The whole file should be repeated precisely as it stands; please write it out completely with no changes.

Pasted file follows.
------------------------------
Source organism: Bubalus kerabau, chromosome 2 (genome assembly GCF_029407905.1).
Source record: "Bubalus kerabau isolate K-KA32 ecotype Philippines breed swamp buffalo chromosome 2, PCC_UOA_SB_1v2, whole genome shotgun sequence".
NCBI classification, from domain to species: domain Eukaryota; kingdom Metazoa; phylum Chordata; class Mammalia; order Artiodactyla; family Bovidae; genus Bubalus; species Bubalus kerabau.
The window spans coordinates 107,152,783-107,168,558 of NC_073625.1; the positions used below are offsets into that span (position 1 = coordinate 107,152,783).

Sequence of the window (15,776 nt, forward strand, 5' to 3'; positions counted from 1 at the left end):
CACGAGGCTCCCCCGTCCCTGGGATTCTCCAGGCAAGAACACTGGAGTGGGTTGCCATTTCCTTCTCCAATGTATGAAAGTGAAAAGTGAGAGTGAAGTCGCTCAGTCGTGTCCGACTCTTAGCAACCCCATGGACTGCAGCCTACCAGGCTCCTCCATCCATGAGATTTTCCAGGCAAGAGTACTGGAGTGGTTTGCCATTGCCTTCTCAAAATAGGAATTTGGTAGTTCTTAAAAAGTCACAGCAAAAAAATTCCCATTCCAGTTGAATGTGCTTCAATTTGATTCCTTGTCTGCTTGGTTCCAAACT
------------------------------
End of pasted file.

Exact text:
Source organism: Bubalus kerabau, chromosome 2 (genome assembly GCF_029407905.1).
Source record: "Bubalus kerabau isolate K-KA32 ecotype Philippines breed swamp buffalo chromosome 2, PCC_UOA_SB_1v2, whole genome shotgun sequence".
NCBI classification, from domain to species: domain Eukaryota; kingdom Metazoa; phylum Chordata; class Mammalia; order Artiodactyla; family Bovidae; genus Bubalus; species Bubalus kerabau.
The window spans coordinates 107,152,783-107,168,558 of NC_073625.1; the positions used below are offsets into that span (position 1 = coordinate 107,152,783).

Sequence of the window (15,776 nt, forward strand, 5' to 3'; positions counted from 1 at the left end):
CACGAGGCTCCCCCGTCCCTGGGATTCTCCAGGCAAGAACACTGGAGTGGGTTGCCATTTCCTTCTCCAATGTATGAAAGTGAAAAGTGAGAGTGAAGTCGCTCAGTCGTGTCCGACTCTTAGCAACCCCATGGACTGCAGCCTACCAGGCTCCTCCATCCATGAGATTTTCCAGGCAAGAGTACTGGAGTGGTTTGCCATTGCCTTCTCAAAATAGGAATTTGGTAGTTCTTAAAAAGTCACAGCAAAAAAATTCCCATTCCAGTTGAATGTGCTTCAATTTGATTCCTTGTCTGCTTGGTTCCAAACT